Worse yet, the County responded to my requests by insisting that the legal documents include a provision limiting our right to retake ownership of the park.  Because of this provision, there is no real possibility that the Borough could ever get the park back, even if the County fails to live up to its promises.  At the County’s insistence, the legal documents must include a term providing that New Providence may only reacquire Oakwood Park if Union County fails to accommodate a scheduling request twice in one year.  In such cases, New Providence would have 90 days to come up with $3.5 million to repurchase the park – regardless of the age and condition of the turf fields, club house, and parking lots.  In other words, if the County fails to accommodate Borough scheduling requests 10 years from now, New Providence could only repurchase Oakwood Park by paying Union County the full, original cost of improvements that will, by then, have depreciated in value -- without regard to the condition of those improvements.  Moreover, the provision leaves New Providence without any legal recourse to enforce any other promises that the County is now making.

The memorandum of understanding provides that Union County will have full legal control over all matters at Oakwood Park, and New Providence will have none.  While supporters of County ownership continue to insist that the Borough would retain control, this is simply not true.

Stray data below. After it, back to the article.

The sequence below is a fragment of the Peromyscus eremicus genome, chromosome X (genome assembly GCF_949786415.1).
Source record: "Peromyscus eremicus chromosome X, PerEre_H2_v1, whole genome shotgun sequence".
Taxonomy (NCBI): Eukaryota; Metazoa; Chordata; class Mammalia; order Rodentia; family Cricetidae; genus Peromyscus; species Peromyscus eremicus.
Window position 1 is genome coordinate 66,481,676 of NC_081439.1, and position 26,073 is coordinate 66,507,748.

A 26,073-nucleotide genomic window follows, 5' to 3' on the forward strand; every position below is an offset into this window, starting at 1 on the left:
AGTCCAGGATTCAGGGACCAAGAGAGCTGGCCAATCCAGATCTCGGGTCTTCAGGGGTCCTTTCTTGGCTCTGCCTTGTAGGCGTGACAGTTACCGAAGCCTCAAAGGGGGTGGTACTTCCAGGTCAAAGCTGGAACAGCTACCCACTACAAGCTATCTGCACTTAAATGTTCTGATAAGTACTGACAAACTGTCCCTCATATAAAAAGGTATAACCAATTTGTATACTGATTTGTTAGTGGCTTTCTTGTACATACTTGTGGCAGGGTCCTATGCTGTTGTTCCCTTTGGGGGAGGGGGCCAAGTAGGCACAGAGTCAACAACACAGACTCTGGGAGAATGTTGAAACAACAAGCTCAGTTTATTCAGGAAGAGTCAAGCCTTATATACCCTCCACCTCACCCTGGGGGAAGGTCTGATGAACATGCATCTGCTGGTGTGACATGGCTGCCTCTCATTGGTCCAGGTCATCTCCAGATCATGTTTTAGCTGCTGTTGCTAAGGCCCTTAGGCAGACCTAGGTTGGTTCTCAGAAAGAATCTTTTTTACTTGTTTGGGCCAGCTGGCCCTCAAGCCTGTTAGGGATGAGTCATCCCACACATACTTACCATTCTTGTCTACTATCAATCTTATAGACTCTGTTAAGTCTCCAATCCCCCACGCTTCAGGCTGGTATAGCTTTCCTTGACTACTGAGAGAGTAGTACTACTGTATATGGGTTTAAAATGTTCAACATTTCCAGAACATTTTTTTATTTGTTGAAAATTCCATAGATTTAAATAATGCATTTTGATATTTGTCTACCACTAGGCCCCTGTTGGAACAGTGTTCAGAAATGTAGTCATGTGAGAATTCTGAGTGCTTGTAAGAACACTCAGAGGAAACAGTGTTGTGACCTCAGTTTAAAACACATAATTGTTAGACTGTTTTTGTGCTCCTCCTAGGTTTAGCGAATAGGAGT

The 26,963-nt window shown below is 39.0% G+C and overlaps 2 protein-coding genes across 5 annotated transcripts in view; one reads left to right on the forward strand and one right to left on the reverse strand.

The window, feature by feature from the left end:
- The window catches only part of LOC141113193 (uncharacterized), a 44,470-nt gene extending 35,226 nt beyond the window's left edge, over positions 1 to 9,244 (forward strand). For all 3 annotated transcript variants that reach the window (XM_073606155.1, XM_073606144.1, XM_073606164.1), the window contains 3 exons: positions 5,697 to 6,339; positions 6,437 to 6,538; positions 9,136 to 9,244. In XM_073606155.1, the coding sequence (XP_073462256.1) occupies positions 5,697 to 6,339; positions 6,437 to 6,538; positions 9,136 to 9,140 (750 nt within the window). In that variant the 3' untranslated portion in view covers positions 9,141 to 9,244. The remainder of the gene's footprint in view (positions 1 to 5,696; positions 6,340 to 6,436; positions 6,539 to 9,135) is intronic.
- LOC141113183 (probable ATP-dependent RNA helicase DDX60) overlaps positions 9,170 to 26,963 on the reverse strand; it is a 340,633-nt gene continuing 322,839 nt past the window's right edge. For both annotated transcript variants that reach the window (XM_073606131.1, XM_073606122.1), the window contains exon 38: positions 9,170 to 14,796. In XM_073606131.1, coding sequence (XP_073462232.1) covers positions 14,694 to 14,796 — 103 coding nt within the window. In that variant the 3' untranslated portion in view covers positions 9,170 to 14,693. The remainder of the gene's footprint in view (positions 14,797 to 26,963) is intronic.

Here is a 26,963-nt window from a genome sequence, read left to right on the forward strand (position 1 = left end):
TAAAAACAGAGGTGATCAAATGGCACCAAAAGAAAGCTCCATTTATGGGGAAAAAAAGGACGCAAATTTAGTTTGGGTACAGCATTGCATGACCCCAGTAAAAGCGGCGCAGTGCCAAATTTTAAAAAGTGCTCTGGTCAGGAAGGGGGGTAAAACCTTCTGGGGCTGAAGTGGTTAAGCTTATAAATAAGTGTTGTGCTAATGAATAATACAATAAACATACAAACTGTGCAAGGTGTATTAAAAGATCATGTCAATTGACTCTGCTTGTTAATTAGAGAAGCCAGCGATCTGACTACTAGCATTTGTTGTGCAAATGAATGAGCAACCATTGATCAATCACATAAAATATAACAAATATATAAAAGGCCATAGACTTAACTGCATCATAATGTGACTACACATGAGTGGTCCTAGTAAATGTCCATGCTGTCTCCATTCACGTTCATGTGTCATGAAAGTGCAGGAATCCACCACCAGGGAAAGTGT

It’s also important to clear up confusion over who is getting the $3.5 million in improvements.  In reality, the County is not offering New Providence anything at all.  If we sell the park for $1, then the County promises to borrow $3.5 million to improve a park that will be owned by the County – not by New Providence.  Under the Mayor’s deal, New Providence is not, and will not, receive any money from the County’s open space trust fund.  The County intends to borrow money to spend on its own park, and it intends to retain full legal control over use and scheduling.

If Mayor Thoms had negotiated a good deal with the County – or at least the one that he announced in January 2009 – I would continue to support County ownership.  The County’s refusal to give back the park if it fails to live up to its promises is simply unacceptable to me.  The County’s refusal to allow us to repurchase the park at its depreciated value is also unacceptable.  To me, these are very reasonable provisions that would protect New Providence from a deal gone bad. 

Control over use and scheduling is important.  That’s why the County refuses to give up legal control, and it’s why even supporters of County ownership talk so much about who will be in control of use and scheduling.

There is simply no truth to the claim that New Providence will have legal control over use and scheduling.  The truth – which is found in the plain and unambiguous language of the memorandum of understanding-- is that if Oakwood Park is sold to the County for $1, then the County will have full legal control, and New Providence will have no viable recourse if the County ever fails to live up to its end of the bargain. 

So for me, it comes down to this:  No legal control, no legal recourse, no county park.  And that’s how I got to “No”.